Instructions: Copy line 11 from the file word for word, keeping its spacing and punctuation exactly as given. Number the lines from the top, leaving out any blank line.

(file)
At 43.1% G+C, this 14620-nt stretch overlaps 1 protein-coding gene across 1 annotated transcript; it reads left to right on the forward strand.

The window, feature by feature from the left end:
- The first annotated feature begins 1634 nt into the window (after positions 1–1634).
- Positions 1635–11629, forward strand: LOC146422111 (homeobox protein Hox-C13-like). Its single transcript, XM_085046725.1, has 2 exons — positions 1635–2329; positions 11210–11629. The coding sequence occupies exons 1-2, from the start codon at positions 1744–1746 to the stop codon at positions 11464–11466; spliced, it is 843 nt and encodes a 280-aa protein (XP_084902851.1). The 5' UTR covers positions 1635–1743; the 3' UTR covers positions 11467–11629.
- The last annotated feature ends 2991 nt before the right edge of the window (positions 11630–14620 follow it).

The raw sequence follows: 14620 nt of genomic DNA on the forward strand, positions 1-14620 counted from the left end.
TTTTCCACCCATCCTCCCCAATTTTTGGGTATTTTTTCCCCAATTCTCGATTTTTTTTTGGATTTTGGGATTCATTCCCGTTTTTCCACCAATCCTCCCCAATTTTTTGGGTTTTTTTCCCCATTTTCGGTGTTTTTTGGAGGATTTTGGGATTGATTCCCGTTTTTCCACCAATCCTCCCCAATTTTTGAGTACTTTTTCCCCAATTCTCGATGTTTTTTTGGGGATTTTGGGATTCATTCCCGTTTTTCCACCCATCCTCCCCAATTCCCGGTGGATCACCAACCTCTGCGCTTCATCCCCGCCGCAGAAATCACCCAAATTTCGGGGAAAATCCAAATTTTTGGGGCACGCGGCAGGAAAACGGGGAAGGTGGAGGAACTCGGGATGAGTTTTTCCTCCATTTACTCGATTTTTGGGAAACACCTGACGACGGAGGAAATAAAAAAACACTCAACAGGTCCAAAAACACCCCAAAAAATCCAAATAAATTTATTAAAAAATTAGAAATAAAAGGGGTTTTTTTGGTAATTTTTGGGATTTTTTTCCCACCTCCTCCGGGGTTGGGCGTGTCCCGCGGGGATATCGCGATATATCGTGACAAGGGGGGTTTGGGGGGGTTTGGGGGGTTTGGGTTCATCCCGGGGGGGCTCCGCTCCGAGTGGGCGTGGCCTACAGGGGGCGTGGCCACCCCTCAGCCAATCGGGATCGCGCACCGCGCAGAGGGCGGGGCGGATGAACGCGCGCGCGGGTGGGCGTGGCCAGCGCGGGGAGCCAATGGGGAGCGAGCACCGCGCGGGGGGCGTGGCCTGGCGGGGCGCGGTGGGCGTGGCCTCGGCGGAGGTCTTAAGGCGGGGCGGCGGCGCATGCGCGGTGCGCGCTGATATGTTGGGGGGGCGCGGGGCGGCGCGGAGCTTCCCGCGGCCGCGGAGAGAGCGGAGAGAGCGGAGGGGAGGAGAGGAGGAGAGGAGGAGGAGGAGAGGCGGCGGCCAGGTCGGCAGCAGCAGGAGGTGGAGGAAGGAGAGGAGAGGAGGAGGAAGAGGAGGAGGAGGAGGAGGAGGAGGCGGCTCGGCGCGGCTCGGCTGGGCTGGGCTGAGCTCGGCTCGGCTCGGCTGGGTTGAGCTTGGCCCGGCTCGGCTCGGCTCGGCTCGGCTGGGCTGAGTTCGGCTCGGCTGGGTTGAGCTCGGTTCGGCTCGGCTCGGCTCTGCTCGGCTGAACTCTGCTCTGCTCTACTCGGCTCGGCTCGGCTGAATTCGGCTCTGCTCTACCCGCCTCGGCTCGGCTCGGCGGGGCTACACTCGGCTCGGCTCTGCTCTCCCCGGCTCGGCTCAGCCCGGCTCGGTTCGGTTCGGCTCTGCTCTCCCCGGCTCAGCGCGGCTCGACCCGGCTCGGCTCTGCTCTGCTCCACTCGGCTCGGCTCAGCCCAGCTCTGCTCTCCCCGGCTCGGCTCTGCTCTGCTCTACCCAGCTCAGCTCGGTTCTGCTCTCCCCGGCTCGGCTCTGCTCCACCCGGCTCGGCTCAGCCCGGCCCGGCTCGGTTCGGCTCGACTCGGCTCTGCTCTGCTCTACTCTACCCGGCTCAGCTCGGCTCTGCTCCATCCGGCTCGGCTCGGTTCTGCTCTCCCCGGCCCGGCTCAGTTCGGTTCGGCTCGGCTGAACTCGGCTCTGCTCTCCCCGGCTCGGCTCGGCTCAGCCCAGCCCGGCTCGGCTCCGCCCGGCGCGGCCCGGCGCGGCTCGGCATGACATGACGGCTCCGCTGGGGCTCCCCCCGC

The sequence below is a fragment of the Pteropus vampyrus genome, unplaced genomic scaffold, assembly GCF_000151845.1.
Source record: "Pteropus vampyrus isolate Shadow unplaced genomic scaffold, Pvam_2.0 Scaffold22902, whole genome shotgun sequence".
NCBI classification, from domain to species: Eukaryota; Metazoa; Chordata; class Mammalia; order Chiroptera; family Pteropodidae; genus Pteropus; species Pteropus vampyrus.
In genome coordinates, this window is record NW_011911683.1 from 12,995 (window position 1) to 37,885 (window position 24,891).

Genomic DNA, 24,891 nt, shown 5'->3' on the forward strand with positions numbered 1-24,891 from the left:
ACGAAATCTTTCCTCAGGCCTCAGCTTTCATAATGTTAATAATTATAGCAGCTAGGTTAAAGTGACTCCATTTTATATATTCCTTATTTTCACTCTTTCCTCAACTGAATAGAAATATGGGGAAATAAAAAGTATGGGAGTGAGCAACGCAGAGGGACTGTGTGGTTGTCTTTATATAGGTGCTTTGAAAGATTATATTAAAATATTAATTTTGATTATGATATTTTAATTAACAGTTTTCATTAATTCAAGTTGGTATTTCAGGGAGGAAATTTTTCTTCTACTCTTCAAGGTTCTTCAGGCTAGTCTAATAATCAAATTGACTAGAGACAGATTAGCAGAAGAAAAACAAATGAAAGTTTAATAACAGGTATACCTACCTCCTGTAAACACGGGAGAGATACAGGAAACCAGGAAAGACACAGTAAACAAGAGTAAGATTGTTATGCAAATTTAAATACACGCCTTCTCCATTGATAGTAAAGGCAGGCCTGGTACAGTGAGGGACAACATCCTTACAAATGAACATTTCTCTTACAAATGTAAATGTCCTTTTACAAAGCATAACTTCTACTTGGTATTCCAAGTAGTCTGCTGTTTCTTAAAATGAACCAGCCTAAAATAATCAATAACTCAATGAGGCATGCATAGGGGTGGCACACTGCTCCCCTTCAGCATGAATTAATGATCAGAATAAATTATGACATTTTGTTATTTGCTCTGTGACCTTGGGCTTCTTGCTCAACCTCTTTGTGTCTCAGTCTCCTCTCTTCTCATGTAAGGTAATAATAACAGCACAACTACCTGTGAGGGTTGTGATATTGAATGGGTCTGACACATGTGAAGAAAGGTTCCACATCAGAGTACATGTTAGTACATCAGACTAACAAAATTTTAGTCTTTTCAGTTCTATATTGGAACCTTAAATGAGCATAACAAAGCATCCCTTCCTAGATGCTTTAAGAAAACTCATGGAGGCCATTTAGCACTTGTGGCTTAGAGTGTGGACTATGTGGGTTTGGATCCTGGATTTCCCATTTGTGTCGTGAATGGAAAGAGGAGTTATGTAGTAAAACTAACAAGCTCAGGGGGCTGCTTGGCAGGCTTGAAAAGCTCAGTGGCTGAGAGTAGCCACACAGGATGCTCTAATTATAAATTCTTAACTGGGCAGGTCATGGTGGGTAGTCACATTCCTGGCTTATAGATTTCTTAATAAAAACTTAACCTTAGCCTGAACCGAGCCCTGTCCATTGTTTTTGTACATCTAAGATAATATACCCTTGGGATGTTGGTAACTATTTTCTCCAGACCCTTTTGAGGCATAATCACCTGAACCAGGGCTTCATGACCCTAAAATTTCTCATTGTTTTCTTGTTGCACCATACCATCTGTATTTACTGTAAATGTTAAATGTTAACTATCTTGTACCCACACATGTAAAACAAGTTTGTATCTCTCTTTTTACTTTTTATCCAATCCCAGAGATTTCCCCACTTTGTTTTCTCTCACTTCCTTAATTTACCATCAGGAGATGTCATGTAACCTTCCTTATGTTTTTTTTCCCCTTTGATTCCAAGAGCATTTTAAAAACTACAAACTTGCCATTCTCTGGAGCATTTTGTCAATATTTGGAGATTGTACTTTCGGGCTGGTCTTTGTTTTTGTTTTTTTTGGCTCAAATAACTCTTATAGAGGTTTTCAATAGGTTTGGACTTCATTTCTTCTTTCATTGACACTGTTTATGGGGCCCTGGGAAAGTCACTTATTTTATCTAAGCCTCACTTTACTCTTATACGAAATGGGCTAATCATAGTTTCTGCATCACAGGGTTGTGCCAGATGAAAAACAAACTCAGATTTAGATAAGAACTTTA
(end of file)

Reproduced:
In genome coordinates, this window is record NW_011911683.1 from 12,995 (window position 1) to 37,885 (window position 24,891).